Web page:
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Baghdad > Kabul By: William R. Hawkins
FrontPageMagazine.com | Tuesday, September 19, 2006

In his address to the nation on the fifth anniversary of the September 11 terrorist attacks, President George W. Bush reiterated the most important part of his strategy, “that America must confront threats before they reach our shores, whether those threats come from terrorist networks or terrorist states.” It is the focus on combating states that support terrorism that is the great divide between the Bush administration and its critics on the antiwar left and isolationist right. Sen. Jay Rockefeller, D-WV, has gotten great play from his recent claims that the war in Iraq has been a diversion from the war against al-Qaeda and the Taliban in Afghanistan. But this is an old argument. Sen. John Kerry, D-MA, tried to make this a theme during his failed presidential bid, saying on September 24, 2004, “The invasion of Iraq was a profound diversion from the battle against our greatest enemy -- al Qaeda...George Bush made Saddam Hussein the priority. I would have made Osama bin Laden the priority.” This was also the argument made by those Democrats who opposed the resolution granting the president the authority to use force against Iraq in 2002.

In point of fact, the Iraq campaign did not reduce U.S. efforts in Afghanistan. Army Gen. Tommy Franks, who led Central Command during the planning and execution of both invasions, writes in his memoirs American Soldier that President Bush had stressed to him that the momentum in Afghanistan not be lost during the Iraq campaign. Franks assured him, “we will stay focused on Afghanistan because strategically our operation there will be the flank of Iraq.” And the general believes “our mission in Afghanistan never suffered.” Marine Lt. Gen. Michael DeLong, who was Frank’s deputy commander, confirmed in his memoirs Inside Centcom, “We didn’t need to divert a single trooper from Afghanistan to Iraq. The Afghan war and the anti-terror Coalition did not suffer one bit. In fact, few people know that the very day we launched our attack against Iraq, we also launched a massive operation in Afghanistan.” He recalls telling President Bush on March 17, 2003, “We’re ready to go in Iraq....we are not doing to jeopardize the war on terrorism in Afghanistan.”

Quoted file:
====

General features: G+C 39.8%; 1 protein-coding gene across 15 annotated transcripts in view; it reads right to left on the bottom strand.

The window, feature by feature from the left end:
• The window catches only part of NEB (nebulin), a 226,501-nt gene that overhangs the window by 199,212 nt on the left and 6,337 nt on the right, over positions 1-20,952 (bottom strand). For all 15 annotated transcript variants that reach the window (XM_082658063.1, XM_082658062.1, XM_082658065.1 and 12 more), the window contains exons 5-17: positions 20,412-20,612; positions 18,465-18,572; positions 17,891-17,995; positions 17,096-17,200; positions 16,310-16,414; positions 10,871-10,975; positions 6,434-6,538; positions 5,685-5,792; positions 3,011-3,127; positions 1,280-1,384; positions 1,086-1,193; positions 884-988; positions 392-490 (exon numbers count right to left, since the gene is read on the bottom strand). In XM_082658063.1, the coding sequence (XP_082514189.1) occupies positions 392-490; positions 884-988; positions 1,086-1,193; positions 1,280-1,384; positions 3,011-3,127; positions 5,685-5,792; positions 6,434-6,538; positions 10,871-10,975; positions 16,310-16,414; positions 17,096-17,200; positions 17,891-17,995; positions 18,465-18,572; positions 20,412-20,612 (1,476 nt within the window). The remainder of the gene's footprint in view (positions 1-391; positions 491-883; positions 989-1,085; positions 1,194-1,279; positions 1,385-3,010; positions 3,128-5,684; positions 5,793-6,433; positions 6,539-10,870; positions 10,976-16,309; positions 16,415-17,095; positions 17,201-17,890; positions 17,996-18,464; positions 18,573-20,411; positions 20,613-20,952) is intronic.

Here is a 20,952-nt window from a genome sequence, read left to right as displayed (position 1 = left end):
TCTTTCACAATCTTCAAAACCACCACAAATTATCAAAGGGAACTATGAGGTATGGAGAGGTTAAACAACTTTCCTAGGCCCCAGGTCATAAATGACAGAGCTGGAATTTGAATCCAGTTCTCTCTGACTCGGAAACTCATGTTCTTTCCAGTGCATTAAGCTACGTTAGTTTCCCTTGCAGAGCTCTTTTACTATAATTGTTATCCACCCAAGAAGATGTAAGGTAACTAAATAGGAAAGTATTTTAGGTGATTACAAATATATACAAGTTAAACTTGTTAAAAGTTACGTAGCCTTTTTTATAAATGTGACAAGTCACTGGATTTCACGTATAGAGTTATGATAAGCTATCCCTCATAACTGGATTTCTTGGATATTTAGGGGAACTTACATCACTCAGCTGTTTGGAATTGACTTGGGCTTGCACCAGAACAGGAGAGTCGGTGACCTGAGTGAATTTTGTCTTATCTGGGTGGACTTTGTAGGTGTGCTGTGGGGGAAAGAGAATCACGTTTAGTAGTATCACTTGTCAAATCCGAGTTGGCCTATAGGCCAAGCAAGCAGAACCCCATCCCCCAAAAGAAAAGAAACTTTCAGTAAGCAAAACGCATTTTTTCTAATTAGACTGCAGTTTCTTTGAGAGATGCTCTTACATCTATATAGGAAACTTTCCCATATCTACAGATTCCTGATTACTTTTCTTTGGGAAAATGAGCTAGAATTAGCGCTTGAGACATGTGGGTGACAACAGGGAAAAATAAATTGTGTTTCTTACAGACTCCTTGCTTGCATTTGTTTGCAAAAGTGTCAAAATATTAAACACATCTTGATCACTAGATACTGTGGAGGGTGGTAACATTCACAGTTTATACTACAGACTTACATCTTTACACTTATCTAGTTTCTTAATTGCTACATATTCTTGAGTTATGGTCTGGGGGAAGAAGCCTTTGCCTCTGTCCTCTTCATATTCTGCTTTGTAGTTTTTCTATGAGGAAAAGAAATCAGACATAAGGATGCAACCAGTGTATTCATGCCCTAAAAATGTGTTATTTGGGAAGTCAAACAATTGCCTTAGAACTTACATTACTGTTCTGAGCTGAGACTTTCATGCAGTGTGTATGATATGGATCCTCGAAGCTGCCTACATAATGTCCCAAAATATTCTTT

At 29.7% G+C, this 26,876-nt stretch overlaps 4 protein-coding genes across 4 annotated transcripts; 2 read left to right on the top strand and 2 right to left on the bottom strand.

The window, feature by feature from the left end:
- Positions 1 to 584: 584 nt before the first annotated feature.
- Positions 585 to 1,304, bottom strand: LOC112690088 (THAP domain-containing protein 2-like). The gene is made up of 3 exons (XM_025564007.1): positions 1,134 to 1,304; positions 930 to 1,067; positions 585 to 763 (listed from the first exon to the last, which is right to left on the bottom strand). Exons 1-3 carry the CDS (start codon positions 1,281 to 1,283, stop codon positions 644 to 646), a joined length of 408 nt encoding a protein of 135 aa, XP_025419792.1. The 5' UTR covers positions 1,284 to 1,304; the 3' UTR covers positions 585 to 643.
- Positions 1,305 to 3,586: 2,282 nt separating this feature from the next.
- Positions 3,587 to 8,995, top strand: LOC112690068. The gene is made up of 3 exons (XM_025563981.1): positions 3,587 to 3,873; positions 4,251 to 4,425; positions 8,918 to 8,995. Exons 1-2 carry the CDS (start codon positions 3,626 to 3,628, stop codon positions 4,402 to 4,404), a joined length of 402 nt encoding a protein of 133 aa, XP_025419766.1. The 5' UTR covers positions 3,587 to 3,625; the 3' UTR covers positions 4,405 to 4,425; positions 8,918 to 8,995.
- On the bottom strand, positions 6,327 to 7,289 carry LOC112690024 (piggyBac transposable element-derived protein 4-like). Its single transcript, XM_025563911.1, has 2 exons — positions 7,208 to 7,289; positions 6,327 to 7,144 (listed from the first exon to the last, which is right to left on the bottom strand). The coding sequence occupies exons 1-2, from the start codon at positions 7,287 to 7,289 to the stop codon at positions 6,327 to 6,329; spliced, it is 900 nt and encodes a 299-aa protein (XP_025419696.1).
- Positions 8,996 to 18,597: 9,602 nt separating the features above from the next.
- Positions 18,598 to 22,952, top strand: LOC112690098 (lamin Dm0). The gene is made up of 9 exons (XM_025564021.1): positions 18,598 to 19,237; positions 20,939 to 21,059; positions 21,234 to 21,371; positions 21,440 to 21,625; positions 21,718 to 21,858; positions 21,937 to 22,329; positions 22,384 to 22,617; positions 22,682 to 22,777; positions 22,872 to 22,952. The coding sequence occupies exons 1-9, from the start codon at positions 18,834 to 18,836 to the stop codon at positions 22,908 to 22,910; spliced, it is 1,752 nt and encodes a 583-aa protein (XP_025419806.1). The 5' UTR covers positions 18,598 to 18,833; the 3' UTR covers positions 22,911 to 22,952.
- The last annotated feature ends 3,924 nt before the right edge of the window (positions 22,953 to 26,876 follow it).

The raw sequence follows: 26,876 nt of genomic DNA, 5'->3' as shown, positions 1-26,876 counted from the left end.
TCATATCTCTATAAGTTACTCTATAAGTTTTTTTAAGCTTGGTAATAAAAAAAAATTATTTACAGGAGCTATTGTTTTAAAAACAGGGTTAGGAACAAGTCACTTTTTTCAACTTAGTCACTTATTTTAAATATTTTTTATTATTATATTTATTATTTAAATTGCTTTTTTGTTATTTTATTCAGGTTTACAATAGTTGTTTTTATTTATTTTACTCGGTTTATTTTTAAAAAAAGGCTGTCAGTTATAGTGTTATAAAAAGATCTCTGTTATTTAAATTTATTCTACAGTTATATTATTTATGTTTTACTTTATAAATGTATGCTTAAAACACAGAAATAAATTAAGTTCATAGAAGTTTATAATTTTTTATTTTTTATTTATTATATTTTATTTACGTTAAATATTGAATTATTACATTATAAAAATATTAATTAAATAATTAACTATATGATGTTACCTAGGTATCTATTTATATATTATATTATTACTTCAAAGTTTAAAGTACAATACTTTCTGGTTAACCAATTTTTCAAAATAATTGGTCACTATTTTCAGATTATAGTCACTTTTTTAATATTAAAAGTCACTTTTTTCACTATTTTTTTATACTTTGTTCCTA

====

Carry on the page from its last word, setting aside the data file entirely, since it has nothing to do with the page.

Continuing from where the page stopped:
The US military was not overextended by the initial Afghan and Iraq war plans. Indeed, the original plan for Iraq envisioned sending 300,000 troops, but Defense Secretary Donald Rumsfeld insisted the plan be revised downward and Franks agreed. In the end, only about half that number were sent. The over extension that Army and Marines ground forces now suffer is from the duration of the wars, and the repeated deployments of a military radically downsized in the 1990s, not from the initial campaigns.


But there is more than an error of fact involved. The critics have made an error in strategic thinking. Ad hoc terrorist groups like al-Qaeda do not pose the major threat to American security or global interests. Terrorism is the tactic of the weak. There was no surge of al-Qaeda forces across the Middle East after 9/11 like there was a surge of Japanese forces across Asia after Pearl Harbor. Osama Bin Laden’s plan is to take control of the region by overthrowing governments which he believes are being propped up by American power. In a tape released Monday, OBL’s deputy Ayman al-Zawahri warned America, “You should not waste your time in reinforcing your troops in Iraq and Afghanistan because they are doomed to defeat and are already all but defeated. Instead, you have to reinforce your troops in two regions. First is the Gulf, where you will be thrown out after you are defeated in Iraq, at which point your economic ruin will be achieved. The second is Israel, because the jihad reinforcements are getting closer to it.” This confirmed what President Bush said later than night, “the worst mistake would be to think that if we pulled out, the terrorists would leave us alone. They will not leave us alone. They will follow us.” Al-Zawahri also threatened Egypt and Jordan for their support of Israel during its campaign against Hezbollah in Lebanon.


Al-Qadea, however, does not have the means to achieve any of these grandiose plans. Though there has been a resurgence of Taliban activity in Afghanistan, five years after it was driven out of power, it is being defeated by Coalition forces who now operate under the NATO banner. It has not been possible to completely eradicate the Taliban because of their ability to retreat into the wild tribal areas along the Afghan-Pakistan border. On September 5, Pakistan signed a so-called “peace accord” with pro-Taliban tribes to cover its withdraw of government troops from the region. In return, the fighters pledged to stop attacks inside Pakistan and across the border, though few expect the Taliban to abide by their pledge in regard to Afghanistan. So NATO troops will have to remain on guard, but there is no reason to believe that the Taliban will ever be able to regain control of Kabul. They are currently being badly hammered by a NATO offensive.